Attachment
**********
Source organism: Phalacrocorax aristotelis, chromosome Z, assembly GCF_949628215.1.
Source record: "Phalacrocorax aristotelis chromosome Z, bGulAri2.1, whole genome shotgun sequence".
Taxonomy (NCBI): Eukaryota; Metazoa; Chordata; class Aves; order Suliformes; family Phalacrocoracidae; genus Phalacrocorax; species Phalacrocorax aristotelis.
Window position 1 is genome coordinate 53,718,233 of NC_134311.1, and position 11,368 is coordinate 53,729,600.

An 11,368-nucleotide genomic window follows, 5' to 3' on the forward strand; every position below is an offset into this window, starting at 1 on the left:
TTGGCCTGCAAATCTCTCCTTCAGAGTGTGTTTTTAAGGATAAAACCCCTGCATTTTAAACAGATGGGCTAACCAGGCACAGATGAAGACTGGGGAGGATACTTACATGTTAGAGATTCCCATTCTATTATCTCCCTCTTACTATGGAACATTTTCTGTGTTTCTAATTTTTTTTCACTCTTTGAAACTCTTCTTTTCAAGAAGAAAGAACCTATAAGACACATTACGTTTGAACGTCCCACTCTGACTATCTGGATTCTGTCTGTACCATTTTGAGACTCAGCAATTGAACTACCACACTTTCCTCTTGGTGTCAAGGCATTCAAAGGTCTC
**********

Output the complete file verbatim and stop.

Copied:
Source organism: Phalacrocorax aristotelis, chromosome Z, assembly GCF_949628215.1.
Source record: "Phalacrocorax aristotelis chromosome Z, bGulAri2.1, whole genome shotgun sequence".
Taxonomy (NCBI): Eukaryota; Metazoa; Chordata; class Aves; order Suliformes; family Phalacrocoracidae; genus Phalacrocorax; species Phalacrocorax aristotelis.
Window position 1 is genome coordinate 53,718,233 of NC_134311.1, and position 11,368 is coordinate 53,729,600.

An 11,368-nucleotide genomic window follows, 5' to 3' on the forward strand; every position below is an offset into this window, starting at 1 on the left:
TTGGCCTGCAAATCTCTCCTTCAGAGTGTGTTTTTAAGGATAAAACCCCTGCATTTTAAACAGATGGGCTAACCAGGCACAGATGAAGACTGGGGAGGATACTTACATGTTAGAGATTCCCATTCTATTATCTCCCTCTTACTATGGAACATTTTCTGTGTTTCTAATTTTTTTTCACTCTTTGAAACTCTTCTTTTCAAGAAGAAAGAACCTATAAGACACATTACGTTTGAACGTCCCACTCTGACTATCTGGATTCTGTCTGTACCATTTTGAGACTCAGCAATTGAACTACCACACTTTCCTCTTGGTGTCAAGGCATTCAAAGGTCTC